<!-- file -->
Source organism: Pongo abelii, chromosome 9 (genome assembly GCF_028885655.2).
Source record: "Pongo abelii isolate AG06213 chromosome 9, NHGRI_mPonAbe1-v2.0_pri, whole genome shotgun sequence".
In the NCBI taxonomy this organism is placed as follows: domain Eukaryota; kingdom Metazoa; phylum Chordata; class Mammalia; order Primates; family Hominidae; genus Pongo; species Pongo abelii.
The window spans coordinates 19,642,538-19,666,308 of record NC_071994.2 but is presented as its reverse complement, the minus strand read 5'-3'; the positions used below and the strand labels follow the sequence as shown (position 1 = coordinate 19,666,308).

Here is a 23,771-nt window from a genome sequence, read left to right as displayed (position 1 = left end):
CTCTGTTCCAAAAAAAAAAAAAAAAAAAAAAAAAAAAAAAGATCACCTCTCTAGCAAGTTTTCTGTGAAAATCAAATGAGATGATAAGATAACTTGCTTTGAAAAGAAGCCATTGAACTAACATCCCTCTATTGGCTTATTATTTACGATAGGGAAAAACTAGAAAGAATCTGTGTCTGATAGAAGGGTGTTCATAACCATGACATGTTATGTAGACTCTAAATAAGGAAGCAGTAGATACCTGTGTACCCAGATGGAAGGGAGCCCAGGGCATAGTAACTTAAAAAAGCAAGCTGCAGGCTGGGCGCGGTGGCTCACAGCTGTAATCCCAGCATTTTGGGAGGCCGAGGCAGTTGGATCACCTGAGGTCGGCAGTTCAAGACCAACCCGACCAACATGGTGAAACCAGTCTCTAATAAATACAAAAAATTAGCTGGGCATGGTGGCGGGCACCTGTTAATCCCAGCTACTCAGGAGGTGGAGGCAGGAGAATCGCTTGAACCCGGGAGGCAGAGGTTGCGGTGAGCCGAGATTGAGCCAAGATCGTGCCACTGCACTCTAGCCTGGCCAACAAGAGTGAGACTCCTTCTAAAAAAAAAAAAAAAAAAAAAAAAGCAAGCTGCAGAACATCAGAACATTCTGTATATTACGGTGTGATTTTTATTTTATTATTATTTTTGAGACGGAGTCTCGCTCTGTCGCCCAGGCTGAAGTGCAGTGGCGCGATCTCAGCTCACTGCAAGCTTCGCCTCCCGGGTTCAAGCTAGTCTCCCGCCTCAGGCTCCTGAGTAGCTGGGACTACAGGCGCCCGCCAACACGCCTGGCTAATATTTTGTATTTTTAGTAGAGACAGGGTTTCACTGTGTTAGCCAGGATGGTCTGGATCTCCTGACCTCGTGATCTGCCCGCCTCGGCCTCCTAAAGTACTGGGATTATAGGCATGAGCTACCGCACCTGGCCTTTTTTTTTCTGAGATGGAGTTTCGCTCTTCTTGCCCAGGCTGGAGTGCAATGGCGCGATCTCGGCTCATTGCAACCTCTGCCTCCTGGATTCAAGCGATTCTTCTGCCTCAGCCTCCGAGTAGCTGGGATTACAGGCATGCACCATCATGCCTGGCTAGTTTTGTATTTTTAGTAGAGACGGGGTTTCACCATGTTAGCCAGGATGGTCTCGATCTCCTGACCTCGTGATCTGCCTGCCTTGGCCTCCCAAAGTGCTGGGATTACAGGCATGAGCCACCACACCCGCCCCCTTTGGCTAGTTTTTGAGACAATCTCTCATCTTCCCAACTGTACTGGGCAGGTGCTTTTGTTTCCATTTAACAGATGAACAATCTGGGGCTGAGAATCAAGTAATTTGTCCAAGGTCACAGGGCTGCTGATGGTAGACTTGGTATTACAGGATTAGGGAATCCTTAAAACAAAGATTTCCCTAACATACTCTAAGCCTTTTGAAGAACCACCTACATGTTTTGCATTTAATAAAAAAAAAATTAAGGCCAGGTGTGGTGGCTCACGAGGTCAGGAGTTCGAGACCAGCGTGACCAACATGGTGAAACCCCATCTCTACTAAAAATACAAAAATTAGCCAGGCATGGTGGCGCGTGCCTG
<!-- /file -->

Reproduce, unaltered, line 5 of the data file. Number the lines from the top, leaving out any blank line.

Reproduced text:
Here is a 23,771-nt window from a genome sequence, read left to right as displayed (position 1 = left end):